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Logical  Fallacy: a error in reasoning
  (adj)     (noun)

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Statement #o118 Discussion

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Below is the statement as it appears with the fallacy marked as correct. You can see the totals of most frequent responses to this statement. And after reading the any discussion going on below, you can select your choice(s) for the correct answer. For now, whoever posts each statement can update corrections.
Before Class:
Bill: "Boy, that professor is a real jerk. I think he is some sort of Eurocentric fascist."
Jill: "Yeah."

During Class:
Prof. Jones: "...and so we see that there was never any 'Golden Age of Matriarchy' in 1895 in America."

After Class:
Bill: "See what I mean?"
Jill: "Yeah. There must have been a Golden Age of Matriarchy, since that jerk said there wasn't."
Poisoning the Well
Category: Fallacies of Relevance (Red Herrings) → Ad hominems (Genetic Fallacies)

This sort of "reasoning" involves trying to discredit what a person might later claim by presenting unfavorable information (be it true or false) about the person. This "argument" has the following form:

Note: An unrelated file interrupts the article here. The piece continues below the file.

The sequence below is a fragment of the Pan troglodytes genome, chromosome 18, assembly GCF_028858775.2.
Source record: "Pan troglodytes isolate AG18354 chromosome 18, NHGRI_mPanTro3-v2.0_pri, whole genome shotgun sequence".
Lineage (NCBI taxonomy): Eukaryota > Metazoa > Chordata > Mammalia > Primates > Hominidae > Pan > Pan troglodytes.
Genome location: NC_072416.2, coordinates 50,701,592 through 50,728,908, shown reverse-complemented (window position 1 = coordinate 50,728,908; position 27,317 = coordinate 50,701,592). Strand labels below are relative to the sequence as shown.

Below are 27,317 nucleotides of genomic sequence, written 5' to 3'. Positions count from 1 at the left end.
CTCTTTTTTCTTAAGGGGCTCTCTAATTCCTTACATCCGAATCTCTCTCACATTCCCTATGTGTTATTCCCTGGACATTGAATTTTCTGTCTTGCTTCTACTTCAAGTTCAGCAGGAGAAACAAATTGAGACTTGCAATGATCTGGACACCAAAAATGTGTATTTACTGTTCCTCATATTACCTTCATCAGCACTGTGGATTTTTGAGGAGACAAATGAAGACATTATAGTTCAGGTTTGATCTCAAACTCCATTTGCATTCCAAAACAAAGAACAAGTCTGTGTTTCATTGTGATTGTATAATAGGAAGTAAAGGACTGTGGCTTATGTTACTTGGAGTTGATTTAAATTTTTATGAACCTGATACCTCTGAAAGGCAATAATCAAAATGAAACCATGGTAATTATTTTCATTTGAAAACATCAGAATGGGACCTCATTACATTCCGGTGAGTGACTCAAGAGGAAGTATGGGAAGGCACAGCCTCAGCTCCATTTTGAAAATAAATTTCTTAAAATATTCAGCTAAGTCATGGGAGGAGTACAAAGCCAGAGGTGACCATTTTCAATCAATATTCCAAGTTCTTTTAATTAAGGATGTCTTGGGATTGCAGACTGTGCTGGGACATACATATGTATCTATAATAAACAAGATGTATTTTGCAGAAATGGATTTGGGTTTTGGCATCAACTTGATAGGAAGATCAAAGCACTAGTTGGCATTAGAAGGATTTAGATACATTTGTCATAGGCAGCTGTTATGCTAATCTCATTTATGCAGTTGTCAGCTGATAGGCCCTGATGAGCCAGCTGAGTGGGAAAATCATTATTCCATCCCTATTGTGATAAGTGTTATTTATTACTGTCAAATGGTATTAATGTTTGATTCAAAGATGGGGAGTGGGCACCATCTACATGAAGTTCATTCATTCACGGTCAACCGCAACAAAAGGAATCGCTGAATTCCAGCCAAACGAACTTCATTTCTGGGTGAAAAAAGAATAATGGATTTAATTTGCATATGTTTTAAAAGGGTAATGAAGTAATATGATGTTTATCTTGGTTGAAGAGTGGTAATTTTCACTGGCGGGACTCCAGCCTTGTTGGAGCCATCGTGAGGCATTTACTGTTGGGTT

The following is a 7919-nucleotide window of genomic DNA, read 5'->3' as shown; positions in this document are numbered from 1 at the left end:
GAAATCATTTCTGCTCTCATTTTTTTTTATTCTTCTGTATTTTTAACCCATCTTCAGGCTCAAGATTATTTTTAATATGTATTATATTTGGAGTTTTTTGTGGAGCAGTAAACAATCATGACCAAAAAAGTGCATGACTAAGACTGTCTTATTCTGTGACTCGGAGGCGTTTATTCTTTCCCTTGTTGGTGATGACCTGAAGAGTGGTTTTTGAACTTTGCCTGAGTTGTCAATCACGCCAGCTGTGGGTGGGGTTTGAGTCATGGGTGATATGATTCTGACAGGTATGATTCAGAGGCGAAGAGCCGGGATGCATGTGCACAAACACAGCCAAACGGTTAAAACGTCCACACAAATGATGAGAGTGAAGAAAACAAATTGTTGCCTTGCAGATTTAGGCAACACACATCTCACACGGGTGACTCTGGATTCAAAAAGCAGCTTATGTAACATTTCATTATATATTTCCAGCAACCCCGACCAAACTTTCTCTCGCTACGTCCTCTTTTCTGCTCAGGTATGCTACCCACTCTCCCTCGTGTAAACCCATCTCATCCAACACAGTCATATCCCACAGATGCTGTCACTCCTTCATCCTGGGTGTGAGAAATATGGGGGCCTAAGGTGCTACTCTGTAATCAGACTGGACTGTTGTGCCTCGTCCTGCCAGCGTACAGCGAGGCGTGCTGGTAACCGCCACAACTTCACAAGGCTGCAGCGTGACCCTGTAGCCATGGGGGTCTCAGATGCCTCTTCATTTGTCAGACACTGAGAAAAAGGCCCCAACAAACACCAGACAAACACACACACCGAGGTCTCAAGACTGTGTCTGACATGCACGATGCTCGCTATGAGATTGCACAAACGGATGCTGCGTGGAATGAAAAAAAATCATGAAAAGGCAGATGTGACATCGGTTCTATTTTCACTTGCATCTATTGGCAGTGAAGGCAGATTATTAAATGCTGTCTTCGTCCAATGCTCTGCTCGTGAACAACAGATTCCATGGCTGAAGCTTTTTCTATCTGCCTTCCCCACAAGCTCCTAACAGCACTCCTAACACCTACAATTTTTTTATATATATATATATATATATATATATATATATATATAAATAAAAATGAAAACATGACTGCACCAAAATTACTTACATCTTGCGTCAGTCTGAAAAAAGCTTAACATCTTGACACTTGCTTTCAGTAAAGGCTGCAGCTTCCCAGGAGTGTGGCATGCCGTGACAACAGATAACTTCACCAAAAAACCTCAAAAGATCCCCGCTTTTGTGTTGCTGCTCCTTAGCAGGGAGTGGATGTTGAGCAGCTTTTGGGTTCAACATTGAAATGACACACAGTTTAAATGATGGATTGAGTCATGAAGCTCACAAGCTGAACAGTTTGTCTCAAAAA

1. Unfavorable information (be it true or false) about person A is presented.
  2. Therefore any claims person A makes will be false.
This sort of "reasoning" is obviously fallacious. The person making such an attack is hoping that the unfavorable information will bias listeners against the person in question and hence that they will reject any claims he might make. However, merely presenting unfavorable information about a person (even if it is true) hardly counts as evidence against the claims he/she might make. This is especially clear when Poisoning the Well is looked at as a form of ad Hominem in which the attack is made prior to the person even making the claim or claims. The following example clearly shows that this sort of "reasoning" is quite poor.

Click For Fallacy Description

 1,346 Total Answer Attempts   42%
 571 Correctly Popped Fallacies
 775 Incorrectly Un/Popped
( Random Image )

Most Common Responses

 
571 - Poisoning the Well
82 - Personal Attack
62 - Circumstantial Ad Hominem
56 - Ad Hominem
46 - Ad Hominem Tu Quoque
44 - Appeal to Spite
42 - Biased Generalization
33 - Guilt by Association
32 - Appeal to Ridicule
29 - Confusing Cause and Effect
25 - Relativist Fallacy
25 - Genetic Fallacy
24 - Hasty Generalization
24 - Red Herring
23 - Misleading Vividness
23 - Appeal to the Consequences of a Belief
19 - False Dilemma
17 - Peer Pressure
15 - Appeal to Popularity
14 - Fallacy of Composition
13 - Fallacy of Division
12 - Burden of Proof
12 - Gambler's Fallacy
12 - Slippery Slope
11 - Appeal to Belief
10 - Post Hoc
10 - Appeal to Emotion
10 - Appeal to Novelty
8 - Appeal to Tradition
8 - Begging the Question
6 - Appeal to Common Practice
6 - Appeal to Authority
5 - Special Pleading
5 - Ignoring a Common Cause
5 - Appeal to Pity
3 - Middle Ground
2 - Appeal to Flattery
2 - Appeal to Fear

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* Fallacious statements are usually paired with a random image of a person who never spoke those words.
This free site is for educational purposes, studying intellectual dishonesty. The images are being used under fair use. Sunflower by robstephaustrali.